Monday, June 18, 2012


The only chart we need, to realize that the economy is falling off of a cliff and monetary policy has lost its power over the economy.  Despite record deficits and record debt, long-term U.S. Treasury yields are declining inexorably lower.  That's deflation in a nutshell.  At no point along that timeline has the gap between yields and the stock market been this wide (except on the left when yields were high and stocks low).  Meanwhile each leap higher in stocks is having less (upward) correlation with yields and by extension the economy.  That disconnect comes courtesy of Central Banks who are setting up Wall Street for the mother of all reality checks.

I already addressed the 'bonds in a bubble' thesis here.  However, anyone who thinks that an asset yielding 1% is in a bubble, is in for a rude awakening.  The total bond market is several times larger than the stock market - the treasury market alone is twice as large and unlike the stock market, it's not a speculative casino.  Interest rates/yields are based primarily on default risk and inflationary expectations.  The much discussed $121 billion pulled out of mom and pop equity mutual funds in the past year equates to just slightly more than one month of Federal Government deficit borrowing i.e. it's one Obama signature on a slow day...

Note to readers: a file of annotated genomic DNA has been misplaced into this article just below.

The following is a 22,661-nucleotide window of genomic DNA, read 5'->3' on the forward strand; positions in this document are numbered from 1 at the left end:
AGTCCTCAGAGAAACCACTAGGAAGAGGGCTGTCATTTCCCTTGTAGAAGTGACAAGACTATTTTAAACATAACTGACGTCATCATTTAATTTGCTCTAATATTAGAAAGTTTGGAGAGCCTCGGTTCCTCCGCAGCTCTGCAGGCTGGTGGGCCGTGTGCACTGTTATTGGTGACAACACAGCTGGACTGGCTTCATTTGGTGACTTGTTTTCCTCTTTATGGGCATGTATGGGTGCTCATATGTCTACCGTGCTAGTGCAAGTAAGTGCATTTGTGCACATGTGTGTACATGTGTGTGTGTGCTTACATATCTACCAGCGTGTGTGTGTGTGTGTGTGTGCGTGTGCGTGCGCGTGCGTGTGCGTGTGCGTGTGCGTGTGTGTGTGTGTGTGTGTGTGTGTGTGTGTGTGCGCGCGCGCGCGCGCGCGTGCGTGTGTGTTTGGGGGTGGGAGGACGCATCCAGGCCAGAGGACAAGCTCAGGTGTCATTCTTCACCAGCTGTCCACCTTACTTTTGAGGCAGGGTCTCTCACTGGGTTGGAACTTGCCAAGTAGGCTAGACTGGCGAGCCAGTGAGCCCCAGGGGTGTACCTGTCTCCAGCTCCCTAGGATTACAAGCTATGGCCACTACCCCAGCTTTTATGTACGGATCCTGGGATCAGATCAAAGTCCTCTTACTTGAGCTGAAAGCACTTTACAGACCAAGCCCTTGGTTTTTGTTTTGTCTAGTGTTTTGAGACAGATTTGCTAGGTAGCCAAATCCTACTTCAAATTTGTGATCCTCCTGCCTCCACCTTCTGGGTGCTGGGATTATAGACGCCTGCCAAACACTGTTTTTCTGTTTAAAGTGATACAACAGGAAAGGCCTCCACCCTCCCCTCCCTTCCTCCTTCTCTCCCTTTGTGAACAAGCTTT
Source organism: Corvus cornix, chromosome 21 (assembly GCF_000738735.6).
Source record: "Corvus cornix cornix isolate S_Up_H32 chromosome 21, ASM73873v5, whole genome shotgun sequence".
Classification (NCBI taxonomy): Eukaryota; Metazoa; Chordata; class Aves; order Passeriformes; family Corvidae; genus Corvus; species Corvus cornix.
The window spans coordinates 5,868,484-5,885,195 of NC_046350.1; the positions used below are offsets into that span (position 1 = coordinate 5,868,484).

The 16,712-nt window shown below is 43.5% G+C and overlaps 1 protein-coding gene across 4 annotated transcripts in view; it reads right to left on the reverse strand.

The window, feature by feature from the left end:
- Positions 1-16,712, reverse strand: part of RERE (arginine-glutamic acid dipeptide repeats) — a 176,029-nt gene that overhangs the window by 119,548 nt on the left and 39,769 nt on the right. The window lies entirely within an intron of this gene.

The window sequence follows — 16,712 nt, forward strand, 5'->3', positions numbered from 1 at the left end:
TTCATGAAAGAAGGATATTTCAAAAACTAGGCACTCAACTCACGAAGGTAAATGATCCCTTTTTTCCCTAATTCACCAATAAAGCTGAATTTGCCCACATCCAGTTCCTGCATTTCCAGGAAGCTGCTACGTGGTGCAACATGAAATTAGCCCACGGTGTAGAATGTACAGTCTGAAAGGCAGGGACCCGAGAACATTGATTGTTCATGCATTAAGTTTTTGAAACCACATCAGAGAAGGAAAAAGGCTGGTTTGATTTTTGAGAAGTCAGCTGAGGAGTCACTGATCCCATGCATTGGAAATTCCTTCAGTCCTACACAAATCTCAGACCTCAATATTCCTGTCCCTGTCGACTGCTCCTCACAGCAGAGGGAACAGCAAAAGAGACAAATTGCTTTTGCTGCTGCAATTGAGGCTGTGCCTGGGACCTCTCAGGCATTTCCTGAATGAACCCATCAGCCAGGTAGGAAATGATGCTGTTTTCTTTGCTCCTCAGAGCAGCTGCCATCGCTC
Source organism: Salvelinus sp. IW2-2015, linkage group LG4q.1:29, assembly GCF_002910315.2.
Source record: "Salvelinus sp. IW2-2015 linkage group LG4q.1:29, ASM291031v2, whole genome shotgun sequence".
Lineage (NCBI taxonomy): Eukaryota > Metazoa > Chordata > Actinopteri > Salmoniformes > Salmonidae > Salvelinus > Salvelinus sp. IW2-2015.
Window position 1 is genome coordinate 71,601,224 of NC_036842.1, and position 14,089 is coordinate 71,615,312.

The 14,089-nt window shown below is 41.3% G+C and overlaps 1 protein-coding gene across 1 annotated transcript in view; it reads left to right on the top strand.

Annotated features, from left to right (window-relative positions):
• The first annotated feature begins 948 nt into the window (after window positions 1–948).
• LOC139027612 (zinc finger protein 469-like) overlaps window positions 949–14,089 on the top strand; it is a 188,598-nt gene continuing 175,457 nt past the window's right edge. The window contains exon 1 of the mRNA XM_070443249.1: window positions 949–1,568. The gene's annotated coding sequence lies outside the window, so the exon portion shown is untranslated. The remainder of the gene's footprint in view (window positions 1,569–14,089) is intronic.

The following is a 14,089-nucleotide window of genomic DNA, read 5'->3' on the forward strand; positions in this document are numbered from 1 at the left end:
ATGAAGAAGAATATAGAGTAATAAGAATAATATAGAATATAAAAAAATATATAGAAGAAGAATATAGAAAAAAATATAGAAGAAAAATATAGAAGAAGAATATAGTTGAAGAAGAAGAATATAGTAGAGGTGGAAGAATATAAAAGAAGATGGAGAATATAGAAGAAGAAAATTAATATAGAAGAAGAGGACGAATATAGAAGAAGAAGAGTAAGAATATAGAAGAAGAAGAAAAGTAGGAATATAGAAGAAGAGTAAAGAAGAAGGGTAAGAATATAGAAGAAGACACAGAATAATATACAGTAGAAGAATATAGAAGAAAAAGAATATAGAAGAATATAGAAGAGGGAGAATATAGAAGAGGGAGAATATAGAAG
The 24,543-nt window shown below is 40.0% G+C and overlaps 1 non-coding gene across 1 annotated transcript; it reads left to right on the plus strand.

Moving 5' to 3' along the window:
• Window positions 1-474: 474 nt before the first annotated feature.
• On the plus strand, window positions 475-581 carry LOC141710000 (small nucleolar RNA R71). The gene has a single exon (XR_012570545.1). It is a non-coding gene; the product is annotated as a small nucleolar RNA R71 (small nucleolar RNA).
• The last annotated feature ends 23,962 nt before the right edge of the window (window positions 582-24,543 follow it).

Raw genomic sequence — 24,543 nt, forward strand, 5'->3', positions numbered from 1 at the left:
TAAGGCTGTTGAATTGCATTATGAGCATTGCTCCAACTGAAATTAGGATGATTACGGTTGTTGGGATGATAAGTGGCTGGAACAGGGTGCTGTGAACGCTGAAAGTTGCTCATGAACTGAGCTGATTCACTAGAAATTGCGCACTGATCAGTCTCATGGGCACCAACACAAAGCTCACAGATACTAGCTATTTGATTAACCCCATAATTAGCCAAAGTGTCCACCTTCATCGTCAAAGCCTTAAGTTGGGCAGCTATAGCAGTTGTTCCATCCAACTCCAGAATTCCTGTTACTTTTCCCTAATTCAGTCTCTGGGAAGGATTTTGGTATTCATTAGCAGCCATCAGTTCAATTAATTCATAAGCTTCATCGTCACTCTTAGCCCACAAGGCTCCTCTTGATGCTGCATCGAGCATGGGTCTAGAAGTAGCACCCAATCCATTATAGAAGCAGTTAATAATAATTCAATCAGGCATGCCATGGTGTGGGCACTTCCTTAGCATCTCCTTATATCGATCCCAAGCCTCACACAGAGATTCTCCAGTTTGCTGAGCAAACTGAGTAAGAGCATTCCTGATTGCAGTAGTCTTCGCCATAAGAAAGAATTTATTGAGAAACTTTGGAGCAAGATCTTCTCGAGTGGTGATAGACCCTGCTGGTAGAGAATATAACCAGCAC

The accelerating decline in yields indicates accelerating deflation
Notice when Quantitative Easing (QE1) started (i.e. March 2009), the stock market AND yields leapt higher i.e. they were highly correlated to the nascent reflationary economic expansion.  At that time, the stock market was much lower than it is now, whereas yields were much higher.   Fast forward two rounds of QE, one Twist and two LTROs later - over $3 trillion in debt monetization already pumped into the system and yet yields are back down to where they were at the worst part of the Lehman crisis.  

Now that IS scary...